“Come, bring your luggage (the body of Hotspur) noblynobly—as becomes your rank in our court, so as to do the whole of your followers, myself included, honor by the appearance of their master

“Come, bring your luggage nobly on your back;

For my part, if a lie may do thee grace,
I'll gild it with the happiest terms I have.”

Tribute, this, from the future Henry V.! Deeper tribute, however, is paid in the scene in which state necessity induces the renunciation of the fellow with the great belly who had misled him. Poins had prepared us for the issue. The prince had been grossly abused in the reputable hostelrie of the Boar's Head while he was thought to be out of hearing. When he comes forward with the intention of rebuking the impertinence, Poins, well knowing the command to which he was destined to submit, exclaims : “My lord, he will drive you out of your revenge, and turn all to merriment, if you take not the heat.” Vain caution! The scene, again, ends by the total forgetfulness of Falstaff's offence, and his being sent for to court. When, therefore, the time had come that considerations of the highest importance required that Henry should assume a more dignified character, and shake off his dissolute companions, his own ex: perience and the caution of Poins instruct him that if the thing be not done on the heat -- if the old master-spirit be allowed one moment's ground of vantage - the game is up, the good resolutions dissipated into thin air, the grave rebuke turned all into laughter, and thoughts of anger or prudence put to flight by the restored supremacy of Falstaff. Unabashed and unterrified he has heard the severe rebuke of the king : I know thee not, old man,” &c., until an opportunity offers for a repartee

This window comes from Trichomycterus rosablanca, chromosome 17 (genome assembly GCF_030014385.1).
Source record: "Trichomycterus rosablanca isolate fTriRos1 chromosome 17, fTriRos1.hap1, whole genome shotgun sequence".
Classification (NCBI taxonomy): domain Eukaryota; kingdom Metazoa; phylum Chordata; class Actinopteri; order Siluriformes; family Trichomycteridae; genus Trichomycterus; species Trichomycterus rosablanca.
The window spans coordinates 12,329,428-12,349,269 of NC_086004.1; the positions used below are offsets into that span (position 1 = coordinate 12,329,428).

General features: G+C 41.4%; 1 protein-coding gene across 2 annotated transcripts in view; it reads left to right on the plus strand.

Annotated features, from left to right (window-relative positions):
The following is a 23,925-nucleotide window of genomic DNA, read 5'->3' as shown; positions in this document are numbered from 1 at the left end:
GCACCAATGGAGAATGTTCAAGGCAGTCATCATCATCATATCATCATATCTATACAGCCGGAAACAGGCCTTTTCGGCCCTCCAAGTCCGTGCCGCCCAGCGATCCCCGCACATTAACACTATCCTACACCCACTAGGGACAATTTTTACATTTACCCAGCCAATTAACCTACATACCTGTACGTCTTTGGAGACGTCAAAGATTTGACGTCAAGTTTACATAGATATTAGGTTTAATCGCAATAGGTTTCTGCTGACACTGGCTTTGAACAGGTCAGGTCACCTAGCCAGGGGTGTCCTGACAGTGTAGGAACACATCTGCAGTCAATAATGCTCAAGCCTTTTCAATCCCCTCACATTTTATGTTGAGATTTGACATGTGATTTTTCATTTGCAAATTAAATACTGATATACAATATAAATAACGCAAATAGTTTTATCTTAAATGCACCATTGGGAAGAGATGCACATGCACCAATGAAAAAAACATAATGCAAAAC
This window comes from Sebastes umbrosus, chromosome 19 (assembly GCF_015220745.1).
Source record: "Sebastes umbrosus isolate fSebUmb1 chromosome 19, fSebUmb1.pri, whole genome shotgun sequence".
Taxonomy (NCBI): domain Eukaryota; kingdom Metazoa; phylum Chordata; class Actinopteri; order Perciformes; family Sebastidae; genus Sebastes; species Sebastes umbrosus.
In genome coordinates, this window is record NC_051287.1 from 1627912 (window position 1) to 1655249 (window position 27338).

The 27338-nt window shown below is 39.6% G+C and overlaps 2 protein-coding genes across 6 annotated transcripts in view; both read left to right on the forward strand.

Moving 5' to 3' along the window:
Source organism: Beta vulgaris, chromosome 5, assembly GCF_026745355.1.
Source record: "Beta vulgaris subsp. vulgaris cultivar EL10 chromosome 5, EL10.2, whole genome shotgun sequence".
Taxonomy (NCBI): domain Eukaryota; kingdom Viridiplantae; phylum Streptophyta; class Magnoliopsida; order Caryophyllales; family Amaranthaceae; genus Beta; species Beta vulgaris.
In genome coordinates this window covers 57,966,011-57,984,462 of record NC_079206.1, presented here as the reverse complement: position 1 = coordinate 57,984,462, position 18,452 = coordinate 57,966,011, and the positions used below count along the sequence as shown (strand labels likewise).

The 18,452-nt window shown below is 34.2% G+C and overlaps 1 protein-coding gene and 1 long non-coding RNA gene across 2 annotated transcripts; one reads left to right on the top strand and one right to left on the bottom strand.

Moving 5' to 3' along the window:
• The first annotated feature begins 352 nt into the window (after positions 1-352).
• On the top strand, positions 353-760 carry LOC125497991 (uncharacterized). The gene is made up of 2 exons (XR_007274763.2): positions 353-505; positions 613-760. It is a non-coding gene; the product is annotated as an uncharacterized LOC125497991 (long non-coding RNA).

* Know, the grave doth gape

For thee thrice wider than for other men.” Some joke on the oft-repeated theme of his unwieldy figure was twinkling in Falstaff's eye, and ready to leap from his tongue. The king saw his danger: had he allowed a word, he was undone. Hastily, therefore, does he check that word :

“Reply not to me with a fool-born jest ;" forbidding, by an act of eager authority - what he must also have felt to be an act of self-control — the outpouring of those magic sounds which, if uttered, would, instead of a prison be

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coming the lot of Falstaff, have conducted him to the coronation dinner, and established him as chief depositary of what in after-days was known by the name of backstairs' influence.

In this we find the real justification of what has generally been stigmatized as the harshness of Henry. Dr. Johnson, with some indignation, asks why should Falstaff be sent to the Fleet ?- he had done nothing since the king's accession to deserve it. I answer, he was sent to the Fleet for the same reason that he was banished ten miles from court, on pain of death. Henry thought it necessary that the walls of a prison should separate him from the seducing influence of one than whom he knew